There is a general feeling among defense attorneys that the Fourth Amendment has lost almost all viability as law due to the seemingly countless exceptions adopted over time by courts and due to new definitions of what constitutes a search.
Condensed Version: U.S. Supreme Court rules that warrantless use of police dog on front porch to signal drugs violates the Fourth Amendment.
The United States Supreme Court, in a March 26, 2013 ruling, Florida v. Jardines
, has seemingly put a stop to this eroding right against unreasonable search and seizure.
The case arose out of an unverified tip to the Miami-Dade Police that Joelis Jardines was growing and selling marijuana in his home. Detective William Pedraja was assigned to the case.
Pedraja drove by Jardines’ house, but saw nothing that indicated criminal activity. He therefore approached the home with Detective Douglas Bartelt, a police dog handler, with his drug-sniffing dog. The group then walked up to Jardines’ front porch, at which time the dog indicated the presence of drugs nearby. The officers did not attempt to knock on Jardines’ door to speak with him. They did not yell for Jardines’ either.U.S. Supreme Court
Pedraja then left and got a warrant to search the house. When searching the home, police found marijuana plants. The State of Florida then charged Jardines with trafficking in cannabis.
At trial, Jardines made a motion to suppress the evidence found through the warrant on grounds that the canine search, which formed the basis of the warrant, violated the Fourth Amendment. The trial court granted Jardines’ motion and the case was dismissed.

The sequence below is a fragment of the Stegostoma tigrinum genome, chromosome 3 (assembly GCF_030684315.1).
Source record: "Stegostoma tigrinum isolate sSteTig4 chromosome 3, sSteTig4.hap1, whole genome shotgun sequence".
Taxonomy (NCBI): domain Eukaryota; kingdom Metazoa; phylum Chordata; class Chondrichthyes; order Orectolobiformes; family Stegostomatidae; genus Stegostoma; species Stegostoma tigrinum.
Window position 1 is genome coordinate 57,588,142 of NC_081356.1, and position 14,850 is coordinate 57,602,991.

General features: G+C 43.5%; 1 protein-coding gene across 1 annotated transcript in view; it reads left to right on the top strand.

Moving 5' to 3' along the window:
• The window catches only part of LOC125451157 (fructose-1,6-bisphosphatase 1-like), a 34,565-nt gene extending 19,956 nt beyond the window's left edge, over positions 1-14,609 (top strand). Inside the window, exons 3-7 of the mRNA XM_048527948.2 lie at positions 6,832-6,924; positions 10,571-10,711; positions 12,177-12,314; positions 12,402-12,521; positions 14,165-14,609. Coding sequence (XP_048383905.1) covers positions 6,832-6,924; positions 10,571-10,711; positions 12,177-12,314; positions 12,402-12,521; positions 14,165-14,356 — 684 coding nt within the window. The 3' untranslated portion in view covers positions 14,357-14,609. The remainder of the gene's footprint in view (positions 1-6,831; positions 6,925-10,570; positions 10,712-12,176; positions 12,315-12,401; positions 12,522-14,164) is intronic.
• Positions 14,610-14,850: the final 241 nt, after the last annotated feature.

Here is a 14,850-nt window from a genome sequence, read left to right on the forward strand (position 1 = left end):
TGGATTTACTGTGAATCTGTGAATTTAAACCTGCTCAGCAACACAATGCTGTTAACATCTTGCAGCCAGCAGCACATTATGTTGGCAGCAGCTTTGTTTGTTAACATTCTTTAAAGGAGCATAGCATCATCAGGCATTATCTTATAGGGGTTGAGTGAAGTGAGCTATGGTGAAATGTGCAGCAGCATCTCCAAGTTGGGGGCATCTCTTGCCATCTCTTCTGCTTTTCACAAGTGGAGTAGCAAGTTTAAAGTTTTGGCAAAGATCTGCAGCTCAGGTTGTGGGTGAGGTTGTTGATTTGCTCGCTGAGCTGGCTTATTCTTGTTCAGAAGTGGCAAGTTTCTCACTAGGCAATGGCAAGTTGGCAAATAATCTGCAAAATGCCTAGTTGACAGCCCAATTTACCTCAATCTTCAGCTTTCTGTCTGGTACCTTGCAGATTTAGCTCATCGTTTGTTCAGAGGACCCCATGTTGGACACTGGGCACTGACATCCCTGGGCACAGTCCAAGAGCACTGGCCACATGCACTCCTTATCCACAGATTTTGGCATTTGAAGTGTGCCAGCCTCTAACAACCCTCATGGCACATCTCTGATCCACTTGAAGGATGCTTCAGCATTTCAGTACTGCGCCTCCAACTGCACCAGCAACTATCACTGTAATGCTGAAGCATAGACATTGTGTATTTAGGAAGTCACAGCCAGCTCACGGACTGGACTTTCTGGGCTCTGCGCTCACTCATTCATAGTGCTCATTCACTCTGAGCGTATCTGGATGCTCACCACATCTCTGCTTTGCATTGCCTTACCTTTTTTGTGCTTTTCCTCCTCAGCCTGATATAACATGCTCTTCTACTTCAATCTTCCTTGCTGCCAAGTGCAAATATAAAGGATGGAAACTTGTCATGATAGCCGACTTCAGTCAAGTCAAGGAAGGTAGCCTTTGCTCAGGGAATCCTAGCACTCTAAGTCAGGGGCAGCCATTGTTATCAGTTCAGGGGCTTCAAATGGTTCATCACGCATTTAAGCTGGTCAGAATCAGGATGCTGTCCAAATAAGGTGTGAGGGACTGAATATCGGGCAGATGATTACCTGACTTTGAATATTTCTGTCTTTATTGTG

The State of Florida then appealed and the Third District Court of Appeal reversed. Jardines then appealed to the Florida Supreme Court, which then quashed the Third District’s decision and approved the trial court’s ruling, affirming the dismissal. The State of Florida then appealed to the U.S. Supreme Court.
The U.S. Supreme Court began its analysis by noting that the Fourth Amendment guarantees the “right of the people to be secure in their persons, houses, papers, and effects, against unreasonable searches and seizures, shall not be violated.” The court, then noted that when police search persons, houses, or effects, “a search” within the meaning of the Fourth Amendment occurs.
The Court, speaking through Justice Antonia Scalia, then noted that Jardines had not explicitly or implicitly permitted officers onto his porch. Moreover, by bringing a trained police dog to explore around the home in hopes of discovering incriminating evidence, police had effected a search. As there was no warrant, the search could only be defended if some exception applied and here no such exception applied.
Justice Kagan wrote a concurring opinion, wherein she distilled down the issue by analogizing the use of a drug-detention dog here to police walking up onto one’s porch and, without knocking or summoning the homeowner to the front door, using “super-high powered binoculars” to look through one’s walls and inspect the interior of the home. As such, the use of the police dog was clearly a search and it was unreasonable because it took place from an area protected by the Fourth Amendment. It was further unreasonable because it was without a warrant.
Our office applauds this decision, but recognizes that its practical effect is really quite limited. In Los Angeles, Orange, San Bernardino, Riverside and Ventura counties, we rarely see police sniff dogs used, especially in a rather informal manner as the Miami-Dade Police Department did. Nevertheless, it is greatly welcomed that the marijuana discovered by use of the police sniff dog was not excused as being an inevitable discovery.
The citation for the U.S. Supreme Court ruling discussed above is Florida v. Jardines (2013) 569 U.S. 1, 133 S. Ct. 1409; 185 L. Ed. 2d 495.